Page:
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The Sordid History Of The Singapore Grand Prix


The lights will go out under the lights of Singapore once again, as Formula One returns to the site of its very first night race. We missed a couple years due to the COVID pandemic. To refresh my memory about this urban street course (and to get an F1 fix after three weeks off), I endeavored to watch some past races. This revealed a number of insights that could signal what to expect for the 2022 running. But I also became aware of a cheating scandal that took place at the inaugural event in 2008.

If you don’t know about this, the best way to appreciate the true magnitude of the scandal is to watch the 2008 Singapore Grand Prix in the F1 TV app (subscription required). If you haven’t seen it, then you probably don’t know who won or lost. So it will be an exciting race to watch on its own. Crucially, you may also not be aware of how the cheating was perpetrated. Though you’ll probably be able to guess after the checkered flag. After seeing the race, you’ll want to read this article on Formula Nerds that offers all the sordid details.

Without giving anything away, this was Lewis Hamilton’s first championship-winning season (his second season in F1). The cheating had a direct impact on how that championship played out. The resulting punishments for this egregious flouting of F1 was all-too light and forgiving. It’s akin to restoring all of Lance Armstrong’s Tour de France titles and sponsor dollars after a couple years. It’s disheartening and causes me to view a certain driver in a new light. But that’s just the bad news about Singapore, which likely won’t get brought up by the announcers this weekend because it’s so embarrassing for the sport.

Incidentally, during this era, the pit lane was closed during safety cars. Making a pit stop during a safety car triggered a 10-second penalty. And this was back when cars had to be refueled during the race, so some cars had no choice but to stop (and take the penalty) or run out of gas. This same rule should be applied today to mitigate the luck factor in a sport otherwise dictated by skill.

The good news is that Singapore is the most physically demanding track on the F1 calendar. The oppressive heat and humidity are layered on top of a course that never lets up. There are no long straights to relax the mind or body. The walls of this street course are a constant threat when driving on the limit. And it takes a massive toll from both the tires and brakes. As such, it should be a two- or three-stop race, where engineers advise drivers to “lift and coast” in cooling the brakes. It is a race most often won from pole position, making Saturday almost as crucial here as it is in Monaco, and the track favors the undercut in gaining track position. All of which adds up to a race where a safety car is all-but guaranteed. Again, that shouldn’t offer a randomized advantage for some teams, but it does.

The 2016 Singapore Grand Prix featured all of these qualities. Nico Rosberg qualified on pole for Mercedes alongside Daniel Riccardo, back when he was the number-one driver for Red Bull. Lewis Hamilton (Mercedes) and Max Verstappen (Red Bull) were on the second row. Sebastian Vettel (Ferrari) started 20th due to penalties. Hulkenberg got taken out at the start, narrowly missing Verstappen who seemingly found reverse, which triggered a safety car before the second turn.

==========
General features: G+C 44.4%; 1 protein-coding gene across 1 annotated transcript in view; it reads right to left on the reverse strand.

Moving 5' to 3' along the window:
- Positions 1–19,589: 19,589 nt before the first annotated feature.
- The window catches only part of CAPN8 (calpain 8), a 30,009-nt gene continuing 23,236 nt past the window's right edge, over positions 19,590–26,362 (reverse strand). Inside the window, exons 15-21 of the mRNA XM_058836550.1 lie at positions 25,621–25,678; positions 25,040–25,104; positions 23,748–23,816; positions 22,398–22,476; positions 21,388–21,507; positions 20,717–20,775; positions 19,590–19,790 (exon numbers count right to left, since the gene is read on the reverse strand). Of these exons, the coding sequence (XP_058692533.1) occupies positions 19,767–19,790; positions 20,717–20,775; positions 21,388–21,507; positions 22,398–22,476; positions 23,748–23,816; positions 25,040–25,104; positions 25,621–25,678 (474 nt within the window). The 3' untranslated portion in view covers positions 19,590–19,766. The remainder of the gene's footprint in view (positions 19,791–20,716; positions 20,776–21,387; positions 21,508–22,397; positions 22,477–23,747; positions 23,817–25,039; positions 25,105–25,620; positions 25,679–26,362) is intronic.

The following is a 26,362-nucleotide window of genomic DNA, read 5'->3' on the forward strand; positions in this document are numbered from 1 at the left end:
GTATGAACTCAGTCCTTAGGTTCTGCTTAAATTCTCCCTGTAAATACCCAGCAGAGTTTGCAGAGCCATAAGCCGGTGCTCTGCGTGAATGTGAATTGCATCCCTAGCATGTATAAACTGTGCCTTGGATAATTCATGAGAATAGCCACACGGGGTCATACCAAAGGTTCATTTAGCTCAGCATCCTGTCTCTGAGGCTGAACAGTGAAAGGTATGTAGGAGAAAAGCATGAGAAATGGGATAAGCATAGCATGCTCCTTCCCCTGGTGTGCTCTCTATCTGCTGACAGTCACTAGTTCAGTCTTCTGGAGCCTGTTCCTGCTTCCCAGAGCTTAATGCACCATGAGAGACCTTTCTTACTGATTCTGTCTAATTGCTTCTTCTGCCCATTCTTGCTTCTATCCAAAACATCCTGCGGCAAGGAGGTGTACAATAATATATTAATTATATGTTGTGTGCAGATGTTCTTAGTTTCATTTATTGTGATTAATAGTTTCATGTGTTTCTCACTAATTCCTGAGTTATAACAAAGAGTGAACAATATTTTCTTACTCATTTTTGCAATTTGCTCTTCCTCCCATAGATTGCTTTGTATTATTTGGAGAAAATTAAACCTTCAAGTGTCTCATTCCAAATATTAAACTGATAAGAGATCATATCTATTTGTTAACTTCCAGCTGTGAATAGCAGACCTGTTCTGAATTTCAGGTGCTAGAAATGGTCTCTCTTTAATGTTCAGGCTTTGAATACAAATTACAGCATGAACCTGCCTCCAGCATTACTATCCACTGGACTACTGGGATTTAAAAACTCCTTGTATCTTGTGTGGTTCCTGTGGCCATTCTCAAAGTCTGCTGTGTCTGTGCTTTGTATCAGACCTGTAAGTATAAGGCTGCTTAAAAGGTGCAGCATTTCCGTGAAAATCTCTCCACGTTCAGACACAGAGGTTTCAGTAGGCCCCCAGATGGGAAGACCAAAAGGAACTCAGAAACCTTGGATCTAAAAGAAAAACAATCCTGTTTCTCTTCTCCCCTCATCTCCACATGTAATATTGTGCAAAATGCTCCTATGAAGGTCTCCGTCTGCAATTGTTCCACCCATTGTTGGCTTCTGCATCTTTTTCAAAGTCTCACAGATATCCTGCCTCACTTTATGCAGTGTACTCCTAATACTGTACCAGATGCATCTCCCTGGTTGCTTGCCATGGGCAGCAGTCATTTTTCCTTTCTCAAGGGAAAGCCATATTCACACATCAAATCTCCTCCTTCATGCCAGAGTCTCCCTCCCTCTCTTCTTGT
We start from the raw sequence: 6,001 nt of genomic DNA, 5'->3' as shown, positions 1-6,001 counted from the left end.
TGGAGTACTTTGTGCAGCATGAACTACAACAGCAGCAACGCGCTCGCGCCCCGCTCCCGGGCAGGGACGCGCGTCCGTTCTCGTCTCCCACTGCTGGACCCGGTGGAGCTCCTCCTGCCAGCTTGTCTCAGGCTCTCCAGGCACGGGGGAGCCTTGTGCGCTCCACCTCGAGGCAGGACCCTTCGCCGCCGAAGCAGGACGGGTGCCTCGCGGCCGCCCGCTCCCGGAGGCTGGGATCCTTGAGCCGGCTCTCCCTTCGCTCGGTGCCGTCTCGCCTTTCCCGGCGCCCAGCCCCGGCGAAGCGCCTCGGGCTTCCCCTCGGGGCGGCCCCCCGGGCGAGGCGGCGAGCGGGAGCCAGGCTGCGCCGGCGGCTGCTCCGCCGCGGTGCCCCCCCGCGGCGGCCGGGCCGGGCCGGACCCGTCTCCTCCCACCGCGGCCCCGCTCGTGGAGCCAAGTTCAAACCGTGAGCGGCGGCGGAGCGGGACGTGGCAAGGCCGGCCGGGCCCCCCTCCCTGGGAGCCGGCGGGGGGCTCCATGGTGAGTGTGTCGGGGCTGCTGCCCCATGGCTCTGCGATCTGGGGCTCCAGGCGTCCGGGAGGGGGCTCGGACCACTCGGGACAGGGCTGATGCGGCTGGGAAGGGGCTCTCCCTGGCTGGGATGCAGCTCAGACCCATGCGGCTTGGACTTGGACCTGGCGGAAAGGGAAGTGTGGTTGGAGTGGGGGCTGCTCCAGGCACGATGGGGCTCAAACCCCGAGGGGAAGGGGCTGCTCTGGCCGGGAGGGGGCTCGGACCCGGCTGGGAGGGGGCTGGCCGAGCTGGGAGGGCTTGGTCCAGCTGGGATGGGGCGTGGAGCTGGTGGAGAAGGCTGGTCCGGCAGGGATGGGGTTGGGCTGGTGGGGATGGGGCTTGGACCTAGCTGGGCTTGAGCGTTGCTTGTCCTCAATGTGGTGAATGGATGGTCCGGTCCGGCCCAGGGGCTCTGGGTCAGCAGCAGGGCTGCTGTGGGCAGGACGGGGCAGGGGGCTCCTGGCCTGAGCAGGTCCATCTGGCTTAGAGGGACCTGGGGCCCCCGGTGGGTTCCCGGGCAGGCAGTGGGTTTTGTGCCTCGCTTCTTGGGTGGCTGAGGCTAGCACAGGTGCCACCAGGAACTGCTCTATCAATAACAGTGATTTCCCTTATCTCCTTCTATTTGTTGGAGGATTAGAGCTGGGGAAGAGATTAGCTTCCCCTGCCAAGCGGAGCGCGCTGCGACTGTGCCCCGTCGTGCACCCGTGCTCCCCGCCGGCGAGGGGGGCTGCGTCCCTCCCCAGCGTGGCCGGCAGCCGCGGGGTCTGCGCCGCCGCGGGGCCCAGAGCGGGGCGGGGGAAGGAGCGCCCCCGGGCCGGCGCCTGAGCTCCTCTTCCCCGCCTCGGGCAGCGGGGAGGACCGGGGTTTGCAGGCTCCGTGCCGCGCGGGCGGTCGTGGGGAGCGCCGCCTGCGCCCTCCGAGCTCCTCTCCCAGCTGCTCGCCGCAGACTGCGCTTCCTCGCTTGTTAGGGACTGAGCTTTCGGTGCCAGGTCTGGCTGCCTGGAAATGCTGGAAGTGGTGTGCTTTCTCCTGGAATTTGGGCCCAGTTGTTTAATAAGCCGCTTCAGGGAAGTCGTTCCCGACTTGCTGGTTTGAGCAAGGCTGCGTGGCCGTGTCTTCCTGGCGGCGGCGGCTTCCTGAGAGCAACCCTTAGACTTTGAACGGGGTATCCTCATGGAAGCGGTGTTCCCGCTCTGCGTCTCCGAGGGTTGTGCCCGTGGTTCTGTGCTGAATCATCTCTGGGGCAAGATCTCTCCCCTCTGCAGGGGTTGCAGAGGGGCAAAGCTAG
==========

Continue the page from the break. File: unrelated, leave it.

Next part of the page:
Rosberg led the entire race and won with a two-stop strategy. Riccardo finished in second with a three-stop that saw him chasing Rosberg in the last 15 laps on fresher tires, closing a gap of some 30 seconds and coming to within a second of Rosberg on the final lap. Hamilton finished third after a battle with Raikkonen, where Mercedes successfully undercut Ferrari with a third stop. Indeed, the Scuderia’s strategy challenges are nothing new. This is what enabled Riccardo to get a free (third) stop and nearly challenge for the win. Verstappen had some great battles with Kvyat on track, notable because they’d traded Red Bull seats during the season, and Vettel charged through the field to finish fifth. Singapore proved to be a pivotal race in the 2016 championship, as Rosberg moved into the lead and stayed there through the end of the season.

Several things have changed for 2022. Although the 2016 race saw plenty of passing, the track is not known for its overtaking ability. This has become more difficult as cars have grown in size; the track has not expanded accordingly. Most of the passing is accomplished by throwing it up the inside in a few key corners. It’s more about out-braking opponents than using outright speed to claim a position. This could get dicey, especially if Verstappen finds himself out of position. Otherwise, a superior team strategy can be an effective tool in gaining (and keeping) track position. If all three tire compounds are effective race tires, it will give strategists a lot to consider.

Again, Saturday’s qualifying session will go a long way toward determining the race outcome. So we’ll look to Friday’s practice sessions to see if the tightness of this track suits Mercedes over Ferrari and Red Bull. That first lap in Q3 will also be crucial, as a crash on the second lap (Leclerc? Perez?) can end qualifying prematurely.

For more Singapore discussion and analysis (along with other F1 nonsense), I join the Dirty Side of the Track podcast this week. In which I also try to defend a couple unpopular F1 opinions e.g. Abu Dhabi 2021 finished as it should have.

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